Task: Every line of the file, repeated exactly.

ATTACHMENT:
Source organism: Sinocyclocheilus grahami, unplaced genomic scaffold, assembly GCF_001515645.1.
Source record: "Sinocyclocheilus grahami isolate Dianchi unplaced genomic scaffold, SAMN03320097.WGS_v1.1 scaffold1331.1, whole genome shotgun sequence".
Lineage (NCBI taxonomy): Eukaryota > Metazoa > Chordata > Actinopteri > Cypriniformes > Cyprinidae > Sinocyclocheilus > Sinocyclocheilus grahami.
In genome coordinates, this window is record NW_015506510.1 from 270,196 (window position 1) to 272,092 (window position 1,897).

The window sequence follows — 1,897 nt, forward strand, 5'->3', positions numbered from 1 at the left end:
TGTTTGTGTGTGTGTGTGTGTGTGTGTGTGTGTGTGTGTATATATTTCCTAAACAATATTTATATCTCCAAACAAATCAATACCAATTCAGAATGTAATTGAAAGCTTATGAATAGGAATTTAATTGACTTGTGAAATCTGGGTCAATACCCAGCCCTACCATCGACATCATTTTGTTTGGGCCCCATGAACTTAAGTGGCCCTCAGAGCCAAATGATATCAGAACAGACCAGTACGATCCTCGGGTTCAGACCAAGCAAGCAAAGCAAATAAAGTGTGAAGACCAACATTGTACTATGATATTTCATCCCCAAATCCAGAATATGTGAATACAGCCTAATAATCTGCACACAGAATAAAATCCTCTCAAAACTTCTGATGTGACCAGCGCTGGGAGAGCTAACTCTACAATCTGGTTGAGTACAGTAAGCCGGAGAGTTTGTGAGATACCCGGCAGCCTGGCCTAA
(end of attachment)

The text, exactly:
Source organism: Sinocyclocheilus grahami, unplaced genomic scaffold, assembly GCF_001515645.1.
Source record: "Sinocyclocheilus grahami isolate Dianchi unplaced genomic scaffold, SAMN03320097.WGS_v1.1 scaffold1331.1, whole genome shotgun sequence".
Lineage (NCBI taxonomy): Eukaryota > Metazoa > Chordata > Actinopteri > Cypriniformes > Cyprinidae > Sinocyclocheilus > Sinocyclocheilus grahami.
In genome coordinates, this window is record NW_015506510.1 from 270,196 (window position 1) to 272,092 (window position 1,897).

The window sequence follows — 1,897 nt, forward strand, 5'->3', positions numbered from 1 at the left end:
TGTTTGTGTGTGTGTGTGTGTGTGTGTGTGTGTGTGTGTATATATTTCCTAAACAATATTTATATCTCCAAACAAATCAATACCAATTCAGAATGTAATTGAAAGCTTATGAATAGGAATTTAATTGACTTGTGAAATCTGGGTCAATACCCAGCCCTACCATCGACATCATTTTGTTTGGGCCCCATGAACTTAAGTGGCCCTCAGAGCCAAATGATATCAGAACAGACCAGTACGATCCTCGGGTTCAGACCAAGCAAGCAAAGCAAATAAAGTGTGAAGACCAACATTGTACTATGATATTTCATCCCCAAATCCAGAATATGTGAATACAGCCTAATAATCTGCACACAGAATAAAATCCTCTCAAAACTTCTGATGTGACCAGCGCTGGGAGAGCTAACTCTACAATCTGGTTGAGTACAGTAAGCCGGAGAGTTTGTGAGATACCCGGCAGCCTGGCCTAA